What about the needed fuel supply? As I learned from my colleague, Doug Finkbeiner, the Raptor rocket engine of SpaceX uses liquid methane and oxygen as fuel. Natural sources of methane on Earth produce more than a hundred million tons of methane per year.  Trapping merely a few percent of this natural methane production and using it as fuel, will enable the launch of 200 million nanoprobes per year. The fuel cost is negligible compared to the production cost of the payload and its sensors.

If the probes are launched to interstellar space at a speed of a hundred kilometers per second, they would reach the nearest star, Proxima Centauri, in about ten millennia and traverse the Milky Way galaxy in a hundred million years.

Humanity will evolve considerably during this travel time. Future propulsion technologies would enable faster propulsion so that our future probes would overtake our present-day probes. Traversing interstellar distances at faster speeds would allow us to absorb the lessons learned from interstellar travel before Earth becomes inhabitable due to an existential catastrophe.  At the limit, reaching the speed of light with powerful lasers pushing on lightweight light sails, as envisioned in the Breakthrough Starshot Initiative, would reduce the travel time by several orders of magnitude.

As Stephen Hawking noted in the speech he gave at my home after the public announcement of Starshot: “Until now, we were only able to observe stars from a distance. Now, for the first time, we can reach them.” Once we do, we will complete John Lennon’s dream by giving a new context to his concluding words: “And the world will live as one.” Except that the `world’ would mean `the family of civilizations within the Milky Way galaxy’ and not just humans on Earth.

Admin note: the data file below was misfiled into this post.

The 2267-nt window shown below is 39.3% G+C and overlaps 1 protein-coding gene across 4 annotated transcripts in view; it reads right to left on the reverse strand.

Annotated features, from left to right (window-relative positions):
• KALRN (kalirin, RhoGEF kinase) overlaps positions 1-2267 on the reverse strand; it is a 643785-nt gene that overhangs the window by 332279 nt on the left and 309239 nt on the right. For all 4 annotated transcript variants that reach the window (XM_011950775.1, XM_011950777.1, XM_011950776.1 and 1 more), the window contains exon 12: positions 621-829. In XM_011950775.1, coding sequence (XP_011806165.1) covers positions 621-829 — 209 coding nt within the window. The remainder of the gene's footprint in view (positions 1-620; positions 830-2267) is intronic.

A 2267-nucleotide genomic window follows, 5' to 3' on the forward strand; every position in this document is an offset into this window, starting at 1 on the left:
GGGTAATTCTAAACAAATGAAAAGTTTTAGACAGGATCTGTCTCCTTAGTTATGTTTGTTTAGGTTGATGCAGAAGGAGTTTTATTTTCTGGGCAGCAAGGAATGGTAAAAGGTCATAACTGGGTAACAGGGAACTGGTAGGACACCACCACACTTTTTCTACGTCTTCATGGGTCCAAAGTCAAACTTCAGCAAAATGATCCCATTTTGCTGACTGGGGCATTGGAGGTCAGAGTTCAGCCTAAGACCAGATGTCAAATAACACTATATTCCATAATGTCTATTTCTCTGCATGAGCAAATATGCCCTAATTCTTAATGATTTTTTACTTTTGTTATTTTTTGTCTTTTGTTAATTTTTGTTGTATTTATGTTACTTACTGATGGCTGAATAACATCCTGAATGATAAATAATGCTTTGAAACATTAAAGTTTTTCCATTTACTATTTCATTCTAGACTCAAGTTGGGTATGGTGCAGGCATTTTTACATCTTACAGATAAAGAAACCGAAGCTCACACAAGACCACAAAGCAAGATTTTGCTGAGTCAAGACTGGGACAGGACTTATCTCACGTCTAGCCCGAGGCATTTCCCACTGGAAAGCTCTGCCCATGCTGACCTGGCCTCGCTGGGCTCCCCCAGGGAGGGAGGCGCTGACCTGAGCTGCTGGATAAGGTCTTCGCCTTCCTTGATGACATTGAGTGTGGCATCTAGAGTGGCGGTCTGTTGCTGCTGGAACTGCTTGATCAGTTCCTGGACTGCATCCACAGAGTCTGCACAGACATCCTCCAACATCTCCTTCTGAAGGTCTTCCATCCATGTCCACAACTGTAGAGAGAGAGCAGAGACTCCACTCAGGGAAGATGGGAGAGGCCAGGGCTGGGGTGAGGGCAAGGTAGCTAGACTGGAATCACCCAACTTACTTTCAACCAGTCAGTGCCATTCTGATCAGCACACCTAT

And if we can imagine, someone else may have imagined the same near an older star a billion years ago. It would therefore be prudent to search for evidence of interstellar visitors. The Galileo Project just constructed a new observatory at Harvard University that monitors the entire sky for extraterrestrial technological objects. The Galileo research team already wrote seven papers that describe the infrared, optical, radio, and audio sensors used, to be published in the Journal of Astronomical Instrumentation within a few months. The current plan is to make a few copies of the first observatory system in the coming months and to publish preliminary data by the summer of 2023. Additional funding will enable the Galileo Project to scale up its operations.

Interstellar travel favors the scientifically inclined, exploring civilizations. The less sophisticated, “zero-sum-game civilizations” may be doomed to fight over territories on their home planet until they kill each other, or a giant asteroid hits them, or their star evolves to burn up the surface on which they maintain their wars.

Imagine us being different.

Avi Loeb is the head of the Galileo Project, founding director of Harvard University’s – Black Hole Initiative, director of the Institute for Theory and Computation at the Harvard-Smithsonian Center for Astrophysics, and the former chair of the astronomy department at Harvard University (2011-2020). He chairs the advisory board for the Breakthrough Starshot project, and is a former member of the President’s Council of Advisors onScience and Technology and a former chair of the Board on Physics and Astronomy of the National Academies. He is the bestselling author of “Extraterrestrial: The First Sign of Intelligent Life Beyond Earth” and a co-author of the textbook “Life in the Cosmos”, both published in 2021. His new book, titled “Interstellar”, is scheduled for publication in August 2023.